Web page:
Saturday, April 26, 2014

2014/04/26 New and refreshing


Today's practice was 4 hours long and I'm exhausted.  I hope the kids aren't too tired tomorrow for the tournament.

Today we had a young sensei come from the neighboring city about 2 hours away to teach us in place of Muto-sensei, who had to go judge a belt test at another sensei's dojo.

I am told he has won championships in Japan, England and America.  I think his name is Iida, but it might be Niida. His last name is Niida. 新井田


Instead of the usual straight punch, he had us do jodan straight punch (punch to the chin).
Ido Kihon
We did gedan barai, 20 times.  I think he was watching us closely for ways he could give us advice.
He instructed us on how to do Kibadachi.
Kibadachi  - don't step with TOO wide a stance. He said not to bend the knees forward but to push the legs outward (bow legged?) and to make sure to keep our upper body straight and not to lean forward.
 How wide is too wide he didn't define.  He just showed us.  He had lots of advice but wasn't very eloquent. Kibadachi - yoko keage, yoko kekomi.  We did this about 20 times each.


We didn't do any san bon kumite or Ippon kumite.  We practiced doing straight punches to the chest from a bouncing stance with Kiai on every punch.  We practiced doing jabs (left foot left fist / then right foot right fist) from the bouncing stance.  We practiced counter punches/gyakuzuki to a jab from the bouncing stance.
We practiced kicking mawashigeri from this fighting stance.  One to jodan, one to chudan, and one ura-mawashi-geri.  I'm not sure what this kick is called.  I'm pretty sure he called it "ura", which means underside or backside.
From looking at Youtube videos, this looks like what it is called.
裏回し蹴り(uramawashigeri)- from a staggered stance, bring your knee up as if for a front kick then across your body and do a back roundhouse kick.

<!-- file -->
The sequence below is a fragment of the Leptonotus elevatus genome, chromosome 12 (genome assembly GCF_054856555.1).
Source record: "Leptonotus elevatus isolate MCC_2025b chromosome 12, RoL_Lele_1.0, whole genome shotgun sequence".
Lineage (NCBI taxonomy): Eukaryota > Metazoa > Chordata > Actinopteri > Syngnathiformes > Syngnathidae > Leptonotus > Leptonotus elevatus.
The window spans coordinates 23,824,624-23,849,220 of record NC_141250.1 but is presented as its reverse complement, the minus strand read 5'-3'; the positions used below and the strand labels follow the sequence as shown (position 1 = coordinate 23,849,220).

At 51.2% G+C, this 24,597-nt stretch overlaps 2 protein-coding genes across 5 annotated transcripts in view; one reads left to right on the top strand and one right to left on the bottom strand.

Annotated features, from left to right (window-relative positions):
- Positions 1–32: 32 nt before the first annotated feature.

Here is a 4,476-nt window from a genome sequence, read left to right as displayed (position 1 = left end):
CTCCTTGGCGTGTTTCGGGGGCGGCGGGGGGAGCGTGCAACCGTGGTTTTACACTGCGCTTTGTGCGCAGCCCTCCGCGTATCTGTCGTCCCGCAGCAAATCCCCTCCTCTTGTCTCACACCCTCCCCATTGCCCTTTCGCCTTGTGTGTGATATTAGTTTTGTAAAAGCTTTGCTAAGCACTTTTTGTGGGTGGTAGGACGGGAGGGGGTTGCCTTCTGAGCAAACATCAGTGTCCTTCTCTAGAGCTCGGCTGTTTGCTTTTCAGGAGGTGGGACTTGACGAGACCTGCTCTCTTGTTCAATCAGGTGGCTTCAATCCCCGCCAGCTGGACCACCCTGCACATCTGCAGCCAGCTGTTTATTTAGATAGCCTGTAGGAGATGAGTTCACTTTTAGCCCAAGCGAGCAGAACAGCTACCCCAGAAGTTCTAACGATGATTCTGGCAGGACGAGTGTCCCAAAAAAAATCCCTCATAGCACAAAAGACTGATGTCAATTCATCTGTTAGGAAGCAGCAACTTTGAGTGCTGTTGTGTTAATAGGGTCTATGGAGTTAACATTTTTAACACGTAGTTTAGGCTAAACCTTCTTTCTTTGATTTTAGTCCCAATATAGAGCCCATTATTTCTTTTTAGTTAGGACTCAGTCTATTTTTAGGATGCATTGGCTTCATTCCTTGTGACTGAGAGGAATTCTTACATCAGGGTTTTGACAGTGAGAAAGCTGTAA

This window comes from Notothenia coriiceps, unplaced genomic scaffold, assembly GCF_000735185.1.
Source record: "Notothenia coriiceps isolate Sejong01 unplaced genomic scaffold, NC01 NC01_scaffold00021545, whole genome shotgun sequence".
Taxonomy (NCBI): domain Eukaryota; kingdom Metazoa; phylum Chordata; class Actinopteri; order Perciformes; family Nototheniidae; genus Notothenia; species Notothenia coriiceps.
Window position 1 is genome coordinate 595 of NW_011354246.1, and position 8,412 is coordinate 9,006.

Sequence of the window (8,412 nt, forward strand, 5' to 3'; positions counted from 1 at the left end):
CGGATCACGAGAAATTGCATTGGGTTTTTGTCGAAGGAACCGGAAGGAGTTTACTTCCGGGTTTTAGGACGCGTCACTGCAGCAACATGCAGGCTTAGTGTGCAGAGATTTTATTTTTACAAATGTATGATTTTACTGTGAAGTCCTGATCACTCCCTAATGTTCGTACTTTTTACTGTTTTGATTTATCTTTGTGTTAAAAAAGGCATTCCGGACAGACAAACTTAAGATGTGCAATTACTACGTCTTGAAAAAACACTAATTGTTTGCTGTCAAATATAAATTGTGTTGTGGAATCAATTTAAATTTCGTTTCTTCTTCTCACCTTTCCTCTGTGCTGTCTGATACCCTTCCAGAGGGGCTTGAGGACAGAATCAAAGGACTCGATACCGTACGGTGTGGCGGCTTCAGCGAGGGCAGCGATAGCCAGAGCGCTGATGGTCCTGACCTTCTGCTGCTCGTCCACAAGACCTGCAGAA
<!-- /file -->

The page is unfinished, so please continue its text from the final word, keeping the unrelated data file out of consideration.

Unfortunately, I cannot yet do a high kick (jodan) so I just practiced chudan mawashigeri and ura mawashigeri.
We did ten of each on one side with the back leg (20 kicks) and then ten of each on the other side with the front leg (from a staggered stance).

Real Kumite

After sparring practice, the room was quickly set up for a "real" sparring match.  All of the kids were paired with another as opponents.  Tape was put down on the floor to mark the boundaries.  Chairs were brought out for corner judges (4 corner judges, 1 main judge), there was timer with a buzzer and the time was called out.  They sparred just like it would be for the tournament tomorrow.

Aspen went first.  It was his first time ever.  He got kicked in the head in the first few seconds and his opponent scored an ippon (3 points).  She chased him around the floor after that and he tried hard not to get kicked in the head again.  He tried kicking but wasn't anywhere near close to hitting her. He needs to get closer.  He needs practice making contact with his kicks and hits.  He tried to sneak a few punches in low but again was too far away to connect.  I bet it was a real eye opener for him.

We practiced the Heian Kata with Kon-sensei.

Heian Nidan

I asked Niida-sensei to look at my Heian Nidan kata.  I told him I was often off balance, especially when turning around.  He advised me to keep my upper body axis always in the same plane and not to lean forward or back.  I also watched his footwork as he showed me how to do it.  He would bring his feet together once first before continuing into the full stance (zenkutsu dachi / kokutsu dachi) even when turning around backwards doing shuto uke.  I know I have a tendency to lean forward.  I need to concentrate on keeping an axis, a center from which to rotate around.

On the first movement in Heian Nidan he advised me on how to bring my fists up.  Left hand is a back hand block, blocking a straight punch to the head.  Right hand comes up doing a block kinda like age uke.
The next movement is to capture an arm or a punch in between the left and right arms as if you were going to try and break their arm or hurt their elbow.

Kon-sensei's understanding of the meaning of the movements is sometimes slightly different than other sensei's.  Actually, each of the three sensei's I've worked with now have given me different explanations.  With a fourth one in the book in bought.  I was advised by both Niida and Kon not to twist my body (like in the book) and just to move the arms (like in Shotokan sensei's video explanations of the kata. )